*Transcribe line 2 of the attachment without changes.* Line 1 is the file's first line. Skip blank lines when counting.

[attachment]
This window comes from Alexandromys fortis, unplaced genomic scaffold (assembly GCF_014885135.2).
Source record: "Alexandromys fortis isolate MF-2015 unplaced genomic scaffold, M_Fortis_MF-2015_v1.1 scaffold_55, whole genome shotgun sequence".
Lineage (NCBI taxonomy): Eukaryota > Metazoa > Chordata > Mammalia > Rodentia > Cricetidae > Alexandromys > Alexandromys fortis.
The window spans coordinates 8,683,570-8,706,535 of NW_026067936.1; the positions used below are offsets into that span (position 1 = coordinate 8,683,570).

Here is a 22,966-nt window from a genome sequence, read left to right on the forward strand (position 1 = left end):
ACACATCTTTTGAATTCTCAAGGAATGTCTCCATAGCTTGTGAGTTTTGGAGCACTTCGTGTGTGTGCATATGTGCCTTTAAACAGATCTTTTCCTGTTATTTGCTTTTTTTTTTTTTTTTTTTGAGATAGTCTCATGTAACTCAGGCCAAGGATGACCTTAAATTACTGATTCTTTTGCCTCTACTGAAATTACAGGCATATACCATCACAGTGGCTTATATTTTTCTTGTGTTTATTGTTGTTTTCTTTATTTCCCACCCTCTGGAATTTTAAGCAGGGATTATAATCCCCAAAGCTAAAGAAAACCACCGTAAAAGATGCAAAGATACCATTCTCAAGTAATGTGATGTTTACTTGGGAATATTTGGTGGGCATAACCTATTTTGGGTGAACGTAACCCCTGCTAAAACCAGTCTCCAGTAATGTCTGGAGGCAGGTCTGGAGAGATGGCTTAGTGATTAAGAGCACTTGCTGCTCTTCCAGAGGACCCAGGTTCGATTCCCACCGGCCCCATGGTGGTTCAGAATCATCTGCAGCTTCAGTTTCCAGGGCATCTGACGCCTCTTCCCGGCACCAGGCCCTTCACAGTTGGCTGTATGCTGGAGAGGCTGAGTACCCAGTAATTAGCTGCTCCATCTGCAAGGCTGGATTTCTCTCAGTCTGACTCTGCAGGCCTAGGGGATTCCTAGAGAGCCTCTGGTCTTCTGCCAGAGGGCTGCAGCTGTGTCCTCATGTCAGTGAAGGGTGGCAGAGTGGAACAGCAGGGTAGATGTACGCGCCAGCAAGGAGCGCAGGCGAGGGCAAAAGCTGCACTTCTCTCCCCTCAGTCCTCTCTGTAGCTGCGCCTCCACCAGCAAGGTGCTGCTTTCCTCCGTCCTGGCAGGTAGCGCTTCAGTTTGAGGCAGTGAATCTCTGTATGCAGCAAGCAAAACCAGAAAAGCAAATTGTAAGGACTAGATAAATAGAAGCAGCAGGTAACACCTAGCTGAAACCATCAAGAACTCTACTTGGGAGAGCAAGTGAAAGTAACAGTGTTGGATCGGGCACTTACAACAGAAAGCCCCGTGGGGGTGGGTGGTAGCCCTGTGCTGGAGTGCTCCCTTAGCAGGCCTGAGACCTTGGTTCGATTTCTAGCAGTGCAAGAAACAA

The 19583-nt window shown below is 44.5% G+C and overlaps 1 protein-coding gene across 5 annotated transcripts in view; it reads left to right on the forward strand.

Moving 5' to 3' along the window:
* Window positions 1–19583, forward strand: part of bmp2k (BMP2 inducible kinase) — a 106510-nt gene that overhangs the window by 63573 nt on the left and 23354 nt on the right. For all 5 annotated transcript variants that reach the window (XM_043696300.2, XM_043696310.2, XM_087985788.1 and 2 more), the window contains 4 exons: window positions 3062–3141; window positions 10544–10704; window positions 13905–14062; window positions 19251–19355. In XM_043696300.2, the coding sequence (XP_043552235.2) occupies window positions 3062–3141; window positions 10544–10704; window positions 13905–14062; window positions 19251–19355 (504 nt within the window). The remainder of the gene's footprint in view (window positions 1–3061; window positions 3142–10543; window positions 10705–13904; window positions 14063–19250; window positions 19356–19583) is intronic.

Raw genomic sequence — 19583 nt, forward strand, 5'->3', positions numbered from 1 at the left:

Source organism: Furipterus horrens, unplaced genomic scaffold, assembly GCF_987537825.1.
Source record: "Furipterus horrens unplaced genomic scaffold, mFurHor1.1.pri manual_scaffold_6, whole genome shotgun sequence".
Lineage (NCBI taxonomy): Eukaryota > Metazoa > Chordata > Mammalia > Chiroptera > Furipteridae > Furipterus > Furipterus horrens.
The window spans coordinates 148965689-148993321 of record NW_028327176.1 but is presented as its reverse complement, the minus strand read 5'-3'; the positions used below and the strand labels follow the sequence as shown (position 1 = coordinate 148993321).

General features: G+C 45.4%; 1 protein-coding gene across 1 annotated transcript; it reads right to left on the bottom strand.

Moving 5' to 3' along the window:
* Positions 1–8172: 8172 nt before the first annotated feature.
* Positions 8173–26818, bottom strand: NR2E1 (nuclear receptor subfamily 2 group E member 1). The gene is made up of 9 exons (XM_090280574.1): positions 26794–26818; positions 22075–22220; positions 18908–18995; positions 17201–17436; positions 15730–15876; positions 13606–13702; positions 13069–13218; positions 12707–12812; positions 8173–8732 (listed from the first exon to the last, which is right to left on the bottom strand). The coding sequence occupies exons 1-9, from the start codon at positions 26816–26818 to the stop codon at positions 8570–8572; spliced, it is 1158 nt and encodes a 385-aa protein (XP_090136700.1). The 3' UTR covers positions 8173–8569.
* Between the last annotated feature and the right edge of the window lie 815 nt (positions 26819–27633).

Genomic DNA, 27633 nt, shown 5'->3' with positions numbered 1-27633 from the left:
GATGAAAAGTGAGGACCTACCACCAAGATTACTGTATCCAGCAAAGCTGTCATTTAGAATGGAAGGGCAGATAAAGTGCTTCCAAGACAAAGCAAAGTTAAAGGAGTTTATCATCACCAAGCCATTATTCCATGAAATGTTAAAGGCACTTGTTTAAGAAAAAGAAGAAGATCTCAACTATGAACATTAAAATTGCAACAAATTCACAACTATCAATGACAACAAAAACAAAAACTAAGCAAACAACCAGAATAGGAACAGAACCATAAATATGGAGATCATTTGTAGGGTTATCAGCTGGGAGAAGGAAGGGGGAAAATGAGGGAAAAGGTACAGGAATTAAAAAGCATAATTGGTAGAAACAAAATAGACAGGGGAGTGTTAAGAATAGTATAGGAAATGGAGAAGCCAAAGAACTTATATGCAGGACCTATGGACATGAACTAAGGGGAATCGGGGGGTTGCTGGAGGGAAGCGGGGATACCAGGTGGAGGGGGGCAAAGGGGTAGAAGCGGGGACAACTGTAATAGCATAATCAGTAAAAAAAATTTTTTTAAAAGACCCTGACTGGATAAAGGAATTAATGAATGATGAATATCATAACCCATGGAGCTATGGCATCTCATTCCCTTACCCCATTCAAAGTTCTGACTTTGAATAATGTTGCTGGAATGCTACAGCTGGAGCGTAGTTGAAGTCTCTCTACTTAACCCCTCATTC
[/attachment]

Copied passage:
Source record: "Alexandromys fortis isolate MF-2015 unplaced genomic scaffold, M_Fortis_MF-2015_v1.1 scaffold_55, whole genome shotgun sequence".